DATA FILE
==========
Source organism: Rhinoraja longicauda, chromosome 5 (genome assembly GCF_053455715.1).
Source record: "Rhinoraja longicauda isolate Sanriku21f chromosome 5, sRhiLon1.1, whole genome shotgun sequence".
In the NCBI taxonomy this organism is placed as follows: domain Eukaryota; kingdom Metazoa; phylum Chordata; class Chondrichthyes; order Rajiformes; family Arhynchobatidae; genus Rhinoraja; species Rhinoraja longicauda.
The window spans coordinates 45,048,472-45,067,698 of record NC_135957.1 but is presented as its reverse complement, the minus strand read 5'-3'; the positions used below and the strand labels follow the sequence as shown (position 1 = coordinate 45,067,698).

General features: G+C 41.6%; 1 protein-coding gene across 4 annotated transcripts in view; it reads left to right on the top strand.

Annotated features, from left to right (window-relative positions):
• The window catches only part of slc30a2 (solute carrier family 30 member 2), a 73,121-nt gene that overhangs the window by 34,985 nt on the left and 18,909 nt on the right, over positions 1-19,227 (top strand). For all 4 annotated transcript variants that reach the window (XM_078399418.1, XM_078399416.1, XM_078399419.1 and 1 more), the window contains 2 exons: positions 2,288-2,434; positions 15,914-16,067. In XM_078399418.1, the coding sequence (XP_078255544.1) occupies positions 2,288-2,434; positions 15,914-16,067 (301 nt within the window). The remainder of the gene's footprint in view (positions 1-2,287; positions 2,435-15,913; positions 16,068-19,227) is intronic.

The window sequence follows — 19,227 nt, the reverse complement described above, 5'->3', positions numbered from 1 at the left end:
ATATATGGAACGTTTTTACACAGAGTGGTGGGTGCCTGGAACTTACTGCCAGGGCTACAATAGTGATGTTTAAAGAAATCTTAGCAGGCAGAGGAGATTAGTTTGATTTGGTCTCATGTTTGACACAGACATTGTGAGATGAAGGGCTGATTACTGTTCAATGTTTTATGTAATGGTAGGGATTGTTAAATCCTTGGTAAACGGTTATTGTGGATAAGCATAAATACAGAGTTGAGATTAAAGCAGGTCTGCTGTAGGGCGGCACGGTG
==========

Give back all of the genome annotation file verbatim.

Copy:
Source organism: Rhinoraja longicauda, chromosome 5 (genome assembly GCF_053455715.1).
Source record: "Rhinoraja longicauda isolate Sanriku21f chromosome 5, sRhiLon1.1, whole genome shotgun sequence".
In the NCBI taxonomy this organism is placed as follows: domain Eukaryota; kingdom Metazoa; phylum Chordata; class Chondrichthyes; order Rajiformes; family Arhynchobatidae; genus Rhinoraja; species Rhinoraja longicauda.
The window spans coordinates 45,048,472-45,067,698 of record NC_135957.1 but is presented as its reverse complement, the minus strand read 5'-3'; the positions used below and the strand labels follow the sequence as shown (position 1 = coordinate 45,067,698).

General features: G+C 41.6%; 1 protein-coding gene across 4 annotated transcripts in view; it reads left to right on the top strand.

Annotated features, from left to right (window-relative positions):
• The window catches only part of slc30a2 (solute carrier family 30 member 2), a 73,121-nt gene that overhangs the window by 34,985 nt on the left and 18,909 nt on the right, over positions 1-19,227 (top strand). For all 4 annotated transcript variants that reach the window (XM_078399418.1, XM_078399416.1, XM_078399419.1 and 1 more), the window contains 2 exons: positions 2,288-2,434; positions 15,914-16,067. In XM_078399418.1, the coding sequence (XP_078255544.1) occupies positions 2,288-2,434; positions 15,914-16,067 (301 nt within the window). The remainder of the gene's footprint in view (positions 1-2,287; positions 2,435-15,913; positions 16,068-19,227) is intronic.

The window sequence follows — 19,227 nt, the reverse complement described above, 5'->3', positions numbered from 1 at the left end:
ATATATGGAACGTTTTTACACAGAGTGGTGGGTGCCTGGAACTTACTGCCAGGGCTACAATAGTGATGTTTAAAGAAATCTTAGCAGGCAGAGGAGATTAGTTTGATTTGGTCTCATGTTTGACACAGACATTGTGAGATGAAGGGCTGATTACTGTTCAATGTTTTATGTAATGGTAGGGATTGTTAAATCCTTGGTAAACGGTTATTGTGGATAAGCATAAATACAGAGTTGAGATTAAAGCAGGTCTGCTGTAGGGCGGCACGGTG